From: email@example.com (Floyd Davidson)
Subject: Re: Static Electricity!!!!!
Date: 4 Dec 1999 18:27:46 GMT
Allied Signal Aerospace <firstname.lastname@example.org> wrote:
>One of our field offices is having horrible trouble
>with static electricity. They've destroyed two hubs,
>and now their Cisco 2610 is a doorstop!
>Roughly, what precautions can I take, to prevent this
>from happening again, apart from making sure the 110v.
>outlet is grounded.
>Any ESD specialists out there who can tell me how to
>ground my router, as well as the T1 outlet box (extended
>demarc) to avoid getting zapped??
There are some very good (and absolutely interesting)
videos available on this subject. I've seen what Nortel
had 15 years ago, what AT&T had 10 years ago, etc. etc.
Everyone should receive at least some minimal training or a
briefing about Electro Static Discharge. Odd things that people
would not normally expect to be a problem are deadly. Putting
circuit cards or components into non-conductive plastic bags,
attaching paper notes using tape, setting equipment on top of
paper or other insulating material... are all asking for a
static charge to build up on the equipment, which will then be
discharged when a person picks it up or installs it into a
grounded rack. The mechanism is a huge voltage difference
between where ever the charge builds up and other non-charged
places; and then, when contact is made, there in a huge current
flow as the static charge is equalized between the two places.
That current is what destroys the equipment.
The trick is to avoid anything which allows a static charge
to build up in the first place. That is done by making sure
that even very small charges will be dissipated and evenly
distributed to everything.
You must control the relative humidity in your environment
to make sure it isn't too dry.
You can make sure the flooring is right. No rugs or other
material that is a collector of charged particles. Conductive
floor tiles, or a floor with conductive mats is the best.
You can assure that all equipment and racks are properly
One common building ground,
One common ground for each floor,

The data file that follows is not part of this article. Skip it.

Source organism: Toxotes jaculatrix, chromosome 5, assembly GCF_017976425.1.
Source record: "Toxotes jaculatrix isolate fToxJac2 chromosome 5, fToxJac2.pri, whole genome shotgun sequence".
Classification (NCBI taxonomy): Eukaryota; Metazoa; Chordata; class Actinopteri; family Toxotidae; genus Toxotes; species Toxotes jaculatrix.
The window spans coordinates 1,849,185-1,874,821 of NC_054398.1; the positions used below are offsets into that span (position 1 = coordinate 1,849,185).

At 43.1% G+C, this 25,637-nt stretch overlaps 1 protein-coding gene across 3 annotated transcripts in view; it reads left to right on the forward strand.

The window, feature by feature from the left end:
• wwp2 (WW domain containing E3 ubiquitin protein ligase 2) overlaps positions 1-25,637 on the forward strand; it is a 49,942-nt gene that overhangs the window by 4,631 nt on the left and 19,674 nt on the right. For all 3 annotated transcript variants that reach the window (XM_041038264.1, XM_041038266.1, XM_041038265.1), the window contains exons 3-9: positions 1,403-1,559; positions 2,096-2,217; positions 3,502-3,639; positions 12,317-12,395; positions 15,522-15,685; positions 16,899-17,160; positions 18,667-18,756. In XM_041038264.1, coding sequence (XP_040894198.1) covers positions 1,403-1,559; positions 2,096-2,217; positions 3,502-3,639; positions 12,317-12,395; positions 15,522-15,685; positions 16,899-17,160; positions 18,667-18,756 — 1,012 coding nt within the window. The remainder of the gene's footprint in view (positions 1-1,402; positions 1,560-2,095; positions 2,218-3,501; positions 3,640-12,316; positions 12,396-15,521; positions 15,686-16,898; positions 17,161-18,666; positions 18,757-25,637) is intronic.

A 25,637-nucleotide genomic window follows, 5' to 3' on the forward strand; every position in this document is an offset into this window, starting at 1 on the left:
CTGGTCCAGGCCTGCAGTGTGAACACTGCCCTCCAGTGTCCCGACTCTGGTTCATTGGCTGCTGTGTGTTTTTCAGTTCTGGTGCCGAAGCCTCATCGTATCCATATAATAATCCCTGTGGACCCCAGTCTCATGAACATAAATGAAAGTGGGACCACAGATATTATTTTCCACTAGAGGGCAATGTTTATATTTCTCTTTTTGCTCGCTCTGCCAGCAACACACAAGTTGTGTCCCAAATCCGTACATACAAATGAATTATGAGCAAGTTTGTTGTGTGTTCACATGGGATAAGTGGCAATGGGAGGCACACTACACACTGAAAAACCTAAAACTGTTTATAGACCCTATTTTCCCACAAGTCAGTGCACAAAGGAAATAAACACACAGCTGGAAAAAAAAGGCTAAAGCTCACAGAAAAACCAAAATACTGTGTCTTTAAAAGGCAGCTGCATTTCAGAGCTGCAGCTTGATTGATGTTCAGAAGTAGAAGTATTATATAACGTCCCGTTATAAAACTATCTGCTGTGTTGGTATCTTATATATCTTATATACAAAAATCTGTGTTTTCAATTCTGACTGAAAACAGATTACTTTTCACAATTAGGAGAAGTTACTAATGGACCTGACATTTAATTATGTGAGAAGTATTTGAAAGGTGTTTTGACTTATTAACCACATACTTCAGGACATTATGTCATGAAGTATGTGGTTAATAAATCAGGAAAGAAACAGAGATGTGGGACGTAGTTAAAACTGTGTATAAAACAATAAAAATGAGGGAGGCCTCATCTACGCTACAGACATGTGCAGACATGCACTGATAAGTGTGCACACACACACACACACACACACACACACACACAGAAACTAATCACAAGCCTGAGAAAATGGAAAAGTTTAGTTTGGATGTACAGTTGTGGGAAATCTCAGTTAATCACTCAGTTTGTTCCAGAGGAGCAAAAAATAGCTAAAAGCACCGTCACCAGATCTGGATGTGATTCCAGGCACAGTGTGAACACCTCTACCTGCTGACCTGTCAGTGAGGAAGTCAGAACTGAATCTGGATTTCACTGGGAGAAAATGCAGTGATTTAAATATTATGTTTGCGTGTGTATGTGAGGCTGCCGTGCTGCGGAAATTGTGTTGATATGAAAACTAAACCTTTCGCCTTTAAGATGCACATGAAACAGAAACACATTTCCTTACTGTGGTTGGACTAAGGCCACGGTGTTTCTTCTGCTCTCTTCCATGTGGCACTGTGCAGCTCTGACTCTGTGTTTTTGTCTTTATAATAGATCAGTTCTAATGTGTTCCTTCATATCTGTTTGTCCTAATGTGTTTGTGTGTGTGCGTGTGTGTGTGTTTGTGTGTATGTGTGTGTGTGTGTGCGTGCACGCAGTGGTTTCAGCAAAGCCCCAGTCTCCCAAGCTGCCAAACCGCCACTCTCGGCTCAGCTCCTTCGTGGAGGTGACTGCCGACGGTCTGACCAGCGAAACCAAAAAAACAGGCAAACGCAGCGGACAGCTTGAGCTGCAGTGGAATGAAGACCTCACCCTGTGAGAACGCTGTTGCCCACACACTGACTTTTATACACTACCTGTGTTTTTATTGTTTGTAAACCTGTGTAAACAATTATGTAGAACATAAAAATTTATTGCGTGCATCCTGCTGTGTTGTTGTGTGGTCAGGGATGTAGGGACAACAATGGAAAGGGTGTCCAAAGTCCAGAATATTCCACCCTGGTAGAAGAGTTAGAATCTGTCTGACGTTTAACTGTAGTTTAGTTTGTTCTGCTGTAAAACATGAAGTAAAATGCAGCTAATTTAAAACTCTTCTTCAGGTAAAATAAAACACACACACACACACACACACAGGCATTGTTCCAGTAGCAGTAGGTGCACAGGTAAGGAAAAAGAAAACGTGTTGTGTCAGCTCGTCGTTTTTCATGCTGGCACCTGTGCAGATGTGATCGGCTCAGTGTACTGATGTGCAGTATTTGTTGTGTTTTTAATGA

One common ground for each room if appropriate,
One ground bus from the common ground to each row
of racks and a copper ground bus across the top
of the entire row of racks.
Each rack has a common ground strap to which every piece
of equipment is grounded. That strap can be the
common copper bar across the entire row (usually located
at the top of the rack, or it can be a strap or wire
that runs down the length of the rack (or both can be used).
(All of the above is relatively easier and neater with open
racks, which tend to be the norm for the telephone industry, as
opposed to enclosed racks.)
You can assure that multiple personnel grounding straps (i.e.,
wrist straps) are available at every equipment location, and
that people utilize them _before_ touching equipment. (If you
want to get _really_ serious, everyone should wear an ankle
bracelet to make a connection between them and the conductive
mat on the floor too.)
Then all equipment must be handled in appropriate ways when not
in service. Cards or equipment should only be placed in or
removed from anti-static wrap or containers while the person
handling the equipment is using a ground strap.
And... test the ground straps on a regular basis! Every six
months or a year have someone measure the resistance. If the
resistance is too low they present both a serious danger to
people wearing them and to equipment, and if it is open (too
high) the danger is for the equipment being handled.
Floyd L. Davidson email@example.com
Ukpeagvik (Barrow, Alaska)